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29 September 2016, 12:56
Not even the great Tchaikovsky was above taking part in a publicity stunt for the latest revolutionary recording technology.
In January 1890, a group of musicians gathered in Moscow for a publicity stunt organised to boost sales of Thomas Edison’s new state-of-the-art sound recording gadget, the phonograph.
The group comprised great composer Pyotr Ilyich Tchaikovsky, pianist Anton Rubinstein, pianist and conductor Vasily Safonov and opera singer Yelizaveta Lavrovskaya.
Their host was musician and businessman Julius Block, an agent for Thomas Edison’s new recording device, the phonograph. In an effort to promote Edison’s new gadget, he was aiming to record some of Russia’s greatest artists, including Leo Tolstoy (who he recorded five years later) and Tchaikovsky.
Block pressed ‘record’ and the result was exactly the kind of thing you would expect from a group of people confronted with a game-changing technology that would one day revolutionise music: they banter and make silly noises.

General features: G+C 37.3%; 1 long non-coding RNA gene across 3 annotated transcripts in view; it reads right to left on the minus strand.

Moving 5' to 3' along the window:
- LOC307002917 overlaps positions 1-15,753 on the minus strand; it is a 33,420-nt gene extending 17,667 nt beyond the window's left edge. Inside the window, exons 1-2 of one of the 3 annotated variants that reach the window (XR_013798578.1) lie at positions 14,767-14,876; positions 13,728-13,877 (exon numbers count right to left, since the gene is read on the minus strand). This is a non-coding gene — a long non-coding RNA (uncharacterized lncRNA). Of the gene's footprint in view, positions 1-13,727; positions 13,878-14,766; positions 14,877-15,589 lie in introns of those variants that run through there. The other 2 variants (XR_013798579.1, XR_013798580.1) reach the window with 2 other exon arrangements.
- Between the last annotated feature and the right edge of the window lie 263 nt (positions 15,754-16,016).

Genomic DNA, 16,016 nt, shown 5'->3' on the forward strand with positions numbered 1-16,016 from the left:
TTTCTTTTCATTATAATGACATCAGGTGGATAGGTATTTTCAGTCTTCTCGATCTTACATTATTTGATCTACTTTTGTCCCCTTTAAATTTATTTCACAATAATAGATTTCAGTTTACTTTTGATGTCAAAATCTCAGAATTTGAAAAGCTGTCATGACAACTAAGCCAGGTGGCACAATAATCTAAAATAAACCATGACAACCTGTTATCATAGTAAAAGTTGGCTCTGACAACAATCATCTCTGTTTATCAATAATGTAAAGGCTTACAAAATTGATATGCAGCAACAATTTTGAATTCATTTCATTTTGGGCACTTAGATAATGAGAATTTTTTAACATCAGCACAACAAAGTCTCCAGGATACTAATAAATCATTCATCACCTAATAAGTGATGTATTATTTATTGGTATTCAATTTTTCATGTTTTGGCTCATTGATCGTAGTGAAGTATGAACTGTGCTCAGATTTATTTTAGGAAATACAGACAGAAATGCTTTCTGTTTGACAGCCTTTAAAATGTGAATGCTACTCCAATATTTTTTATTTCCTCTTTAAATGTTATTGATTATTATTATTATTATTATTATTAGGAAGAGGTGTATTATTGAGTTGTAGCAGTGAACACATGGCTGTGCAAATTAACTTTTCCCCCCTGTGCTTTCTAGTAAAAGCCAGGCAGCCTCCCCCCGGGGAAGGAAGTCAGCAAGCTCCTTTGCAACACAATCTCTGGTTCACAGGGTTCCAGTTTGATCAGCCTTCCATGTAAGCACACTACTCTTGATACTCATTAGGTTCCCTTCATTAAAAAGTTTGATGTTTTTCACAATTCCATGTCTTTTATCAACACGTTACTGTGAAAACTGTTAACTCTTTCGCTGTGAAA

It’s mostly in Russian unfortunately, so if you want to know who is saying what, here’s a handy transcript of the conversation, provided by YouTubers Transforming Art.
Anton Rubinstein: What a wonderful thing.
Julius Block: At last.
Yelizaveta Lavrovskaya: Disgusting. How dare you call me crafty?
Vasily Safonov: [Sings a scale incorrectly]
Pyotr Tchaikovsky: This trill could be better.
Tchaikovsky: Block is good, but Edison is even better.
Lavrovskaya: [Singing] A-o, a-o.
Safonov: Peter Jurgenson in Moscow.
Tchaikovsky: Who just spoke? It seems like Safonov. [Whistles]